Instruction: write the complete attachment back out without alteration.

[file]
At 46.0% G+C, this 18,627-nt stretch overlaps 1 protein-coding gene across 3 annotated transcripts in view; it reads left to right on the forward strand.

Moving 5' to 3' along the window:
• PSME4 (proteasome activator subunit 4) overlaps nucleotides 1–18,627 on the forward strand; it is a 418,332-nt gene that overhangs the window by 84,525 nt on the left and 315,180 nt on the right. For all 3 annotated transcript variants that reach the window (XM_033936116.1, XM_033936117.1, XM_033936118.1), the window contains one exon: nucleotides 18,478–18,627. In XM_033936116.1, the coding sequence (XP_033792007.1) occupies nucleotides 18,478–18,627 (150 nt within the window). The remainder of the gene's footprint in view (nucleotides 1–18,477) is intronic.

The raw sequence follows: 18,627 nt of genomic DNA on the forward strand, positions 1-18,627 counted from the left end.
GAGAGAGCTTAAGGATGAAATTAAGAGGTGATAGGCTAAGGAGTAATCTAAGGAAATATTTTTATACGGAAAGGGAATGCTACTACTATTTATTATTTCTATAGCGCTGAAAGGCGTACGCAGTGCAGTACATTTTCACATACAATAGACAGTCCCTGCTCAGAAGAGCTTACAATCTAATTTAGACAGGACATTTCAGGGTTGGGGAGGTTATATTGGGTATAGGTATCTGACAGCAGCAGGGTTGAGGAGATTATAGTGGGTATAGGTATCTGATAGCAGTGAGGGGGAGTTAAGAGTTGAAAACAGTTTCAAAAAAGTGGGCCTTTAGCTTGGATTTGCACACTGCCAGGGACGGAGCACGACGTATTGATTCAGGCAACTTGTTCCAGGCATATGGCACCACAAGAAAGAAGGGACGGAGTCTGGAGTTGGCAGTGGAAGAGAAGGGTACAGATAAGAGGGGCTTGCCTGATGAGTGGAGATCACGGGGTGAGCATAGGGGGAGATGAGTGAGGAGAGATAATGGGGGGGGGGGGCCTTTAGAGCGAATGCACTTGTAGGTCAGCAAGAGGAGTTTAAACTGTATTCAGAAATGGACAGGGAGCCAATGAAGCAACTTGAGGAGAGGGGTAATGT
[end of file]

At 46.0% G+C, this 18,627-nt stretch overlaps 1 protein-coding gene across 3 annotated transcripts in view; it reads left to right on the forward strand.

Moving 5' to 3' along the window:
• PSME4 (proteasome activator subunit 4) overlaps nucleotides 1–18,627 on the forward strand; it is a 418,332-nt gene that overhangs the window by 84,525 nt on the left and 315,180 nt on the right. For all 3 annotated transcript variants that reach the window (XM_033936116.1, XM_033936117.1, XM_033936118.1), the window contains one exon: nucleotides 18,478–18,627. In XM_033936116.1, the coding sequence (XP_033792007.1) occupies nucleotides 18,478–18,627 (150 nt within the window). The remainder of the gene's footprint in view (nucleotides 1–18,477) is intronic.

The raw sequence follows: 18,627 nt of genomic DNA on the forward strand, positions 1-18,627 counted from the left end.
GAGAGAGCTTAAGGATGAAATTAAGAGGTGATAGGCTAAGGAGTAATCTAAGGAAATATTTTTATACGGAAAGGGAATGCTACTACTATTTATTATTTCTATAGCGCTGAAAGGCGTACGCAGTGCAGTACATTTTCACATACAATAGACAGTCCCTGCTCAGAAGAGCTTACAATCTAATTTAGACAGGACATTTCAGGGTTGGGGAGGTTATATTGGGTATAGGTATCTGACAGCAGCAGGGTTGAGGAGATTATAGTGGGTATAGGTATCTGATAGCAGTGAGGGGGAGTTAAGAGTTGAAAACAGTTTCAAAAAAGTGGGCCTTTAGCTTGGATTTGCACACTGCCAGGGACGGAGCACGACGTATTGATTCAGGCAACTTGTTCCAGGCATATGGCACCACAAGAAAGAAGGGACGGAGTCTGGAGTTGGCAGTGGAAGAGAAGGGTACAGATAAGAGGGGCTTGCCTGATGAGTGGAGATCACGGGGTGAGCATAGGGGGAGATGAGTGAGGAGAGATAATGGGGGGGGGGGGCCTTTAGAGCGAATGCACTTGTAGGTCAGCAAGAGGAGTTTAAACTGTATTCAGAAATGGACAGGGAGCCAATGAAGCAACTTGAGGAGAGGGGTAATGT